The Value of Open Learning When You Don’t Know What You Don’t Know

At the beginning of July, I started to lead a book study on Instagram on “The Innovator’s Mindset.”   Here was my initial plan for the endeavor.

  1. Read a chapter a day for two weeks straight until the book was completed.
  2. Make up the rest as I went along.
  3. See what other people create through the process.

Honestly, I started this process because I wanted to see if Instagram would be beneficial as a platform for learning through a visual means, and I wasn’t familiar with the process. I didn’t know what I didn’t know. My bio reads, “An educator but you are going to find mostly babies and puppies here,” because that is what it mostly was (and might be in the future).

My first post to introduce the process on Instagram was using Apple Clips

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I hoped that just using this tool would help educators think about video and accessibility for themselves and learners in the classroom because of the automatic captioning.

Since then, I have tried the new Instagram TV feature, daily posts encouraging comments, some minute-long reflections, and an Instagram Live Q&A.

But what has been absolutely the best part of the process is seeing what other people create. If you check out the #InnovatorsMindset hashtag on Instagram, you can see lots of great reflections, and some done in unique ways.

Two posts that I saw today were inspiring. This one by Beth Ludwig is a compilation of her week of learning:

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I loved what Beth shared because when I challenged people to create some type of reflection from the week, she created something that I would not have envisioned myself.  Leaving it open encouraged more creativity and opportunity for the learner to find their way, instead of merely following my directions.

Greg Moffitt did this great video reflection that encouraged his students to continue with their “homework” over the summer but also modeled himself explicitly as a learner to them as well.

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To watch other educators join me in this process has been inspiring as they are more focused on what learning can look like for themselves to better understand from their student’s point of view.  It is has been pretty impressive to watch, and I have learned a ton.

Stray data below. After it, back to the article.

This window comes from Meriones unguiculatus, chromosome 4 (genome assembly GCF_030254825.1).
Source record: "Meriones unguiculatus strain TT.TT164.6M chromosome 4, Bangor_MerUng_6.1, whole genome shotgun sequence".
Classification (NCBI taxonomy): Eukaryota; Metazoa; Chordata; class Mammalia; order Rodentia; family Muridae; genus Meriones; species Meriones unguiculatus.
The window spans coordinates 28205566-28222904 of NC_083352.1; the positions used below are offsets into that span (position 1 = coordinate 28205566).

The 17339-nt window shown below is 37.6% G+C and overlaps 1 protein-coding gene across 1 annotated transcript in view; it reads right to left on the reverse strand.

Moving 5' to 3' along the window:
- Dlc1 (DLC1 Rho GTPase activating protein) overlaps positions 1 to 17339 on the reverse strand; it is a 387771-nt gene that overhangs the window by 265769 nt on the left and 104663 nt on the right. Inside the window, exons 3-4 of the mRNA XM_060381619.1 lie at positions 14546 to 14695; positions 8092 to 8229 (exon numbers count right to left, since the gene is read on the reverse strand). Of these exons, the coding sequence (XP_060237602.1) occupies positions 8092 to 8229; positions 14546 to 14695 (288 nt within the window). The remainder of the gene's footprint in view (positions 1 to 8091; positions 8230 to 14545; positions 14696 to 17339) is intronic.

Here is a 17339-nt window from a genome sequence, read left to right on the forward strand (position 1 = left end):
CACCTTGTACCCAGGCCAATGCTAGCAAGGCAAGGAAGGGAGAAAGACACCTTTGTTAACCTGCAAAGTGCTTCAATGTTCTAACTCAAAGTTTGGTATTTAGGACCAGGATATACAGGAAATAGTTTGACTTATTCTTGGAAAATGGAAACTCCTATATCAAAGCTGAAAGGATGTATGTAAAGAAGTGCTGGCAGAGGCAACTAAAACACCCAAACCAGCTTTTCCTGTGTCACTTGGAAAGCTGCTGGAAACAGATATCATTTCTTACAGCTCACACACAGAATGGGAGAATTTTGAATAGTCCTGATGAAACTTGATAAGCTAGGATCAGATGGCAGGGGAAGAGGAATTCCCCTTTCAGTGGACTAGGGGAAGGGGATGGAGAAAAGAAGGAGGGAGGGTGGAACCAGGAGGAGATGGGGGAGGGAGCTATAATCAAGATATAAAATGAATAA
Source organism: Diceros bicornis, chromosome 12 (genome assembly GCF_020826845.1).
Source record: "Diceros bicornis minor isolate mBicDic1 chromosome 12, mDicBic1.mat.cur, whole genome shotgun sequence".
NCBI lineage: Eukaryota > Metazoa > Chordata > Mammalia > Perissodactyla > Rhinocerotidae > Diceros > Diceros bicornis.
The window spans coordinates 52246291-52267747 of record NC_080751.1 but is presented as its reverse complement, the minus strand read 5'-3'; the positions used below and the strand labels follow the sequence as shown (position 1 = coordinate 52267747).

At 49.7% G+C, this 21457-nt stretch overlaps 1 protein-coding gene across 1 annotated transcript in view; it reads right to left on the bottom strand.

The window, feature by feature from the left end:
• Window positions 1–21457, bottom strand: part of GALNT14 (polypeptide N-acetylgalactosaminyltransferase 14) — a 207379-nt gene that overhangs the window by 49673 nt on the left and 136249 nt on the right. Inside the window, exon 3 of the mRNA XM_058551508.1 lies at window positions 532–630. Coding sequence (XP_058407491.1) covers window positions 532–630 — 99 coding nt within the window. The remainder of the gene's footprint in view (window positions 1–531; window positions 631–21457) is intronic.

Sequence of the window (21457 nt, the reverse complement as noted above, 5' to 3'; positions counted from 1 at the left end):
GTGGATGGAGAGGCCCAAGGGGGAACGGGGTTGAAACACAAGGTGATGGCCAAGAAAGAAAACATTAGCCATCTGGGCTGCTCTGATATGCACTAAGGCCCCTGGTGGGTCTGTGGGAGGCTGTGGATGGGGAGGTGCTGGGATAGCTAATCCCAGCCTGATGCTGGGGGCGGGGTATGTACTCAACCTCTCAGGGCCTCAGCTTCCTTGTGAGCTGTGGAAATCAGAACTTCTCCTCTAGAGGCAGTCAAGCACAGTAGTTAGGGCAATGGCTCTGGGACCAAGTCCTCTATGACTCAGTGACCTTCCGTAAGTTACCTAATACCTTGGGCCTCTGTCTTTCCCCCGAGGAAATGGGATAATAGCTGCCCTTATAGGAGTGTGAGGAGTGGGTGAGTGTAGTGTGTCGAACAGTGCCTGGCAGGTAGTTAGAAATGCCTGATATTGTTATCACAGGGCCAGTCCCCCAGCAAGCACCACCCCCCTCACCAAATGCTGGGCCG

So what I have learned from the process?

1. It is okay not to know and try something different because that is the process of learning.   

I will never get to “knowing” until I commit to the learning portion. Ultimately, the “knowing” process is not static either as what I know today, could change even in slight ways tomorrow, but if I am always willing to learn, I will be fine.

When I think about Instagram in this process for me, I am trying to move from a basic understanding to a more transformative use of the platform.  For me to do that, I have to start small and work my way up. But you don’t get to the “deep learning” without dipping your toe into the surface level first.  It reminds me of this part of my book.

2. Learning together with a supportive group of educators makes it so much easier to take risks and try something new. 

Many of the participants have stated their reluctance and fear of participating and THEN participated.  People have commented, encouraged, and shared different ideas and thoughts, and even through challenging one another, have been amazingly supportive.

When you feel you are in a community that both pushes you while having your back, it is much easier to grow than in a space where you are worried you will be attacked if you don’t do it the way someone expects.  I have learned a lot more from the group than they have learned from me because the learning is not only open but supportive of one another.

It has also been neat to see my book through the eyes of others and their own context. At the beginning of the book, I stressed that I could not give a formula for innovation, or else, it wouldn’t be very innovative, but wanted to help people find their way within their unique contexts.  You can’t carbon copy ideas for your school or classroom because each group of learners we serve are uniquely different. What you can do though is iterate and invent opportunities that are beneficial to yourself and your students through the lens of being a learner first, and an educator second. I hope that what this process has provided for others as it has done for me to this point.

Source: George Couros

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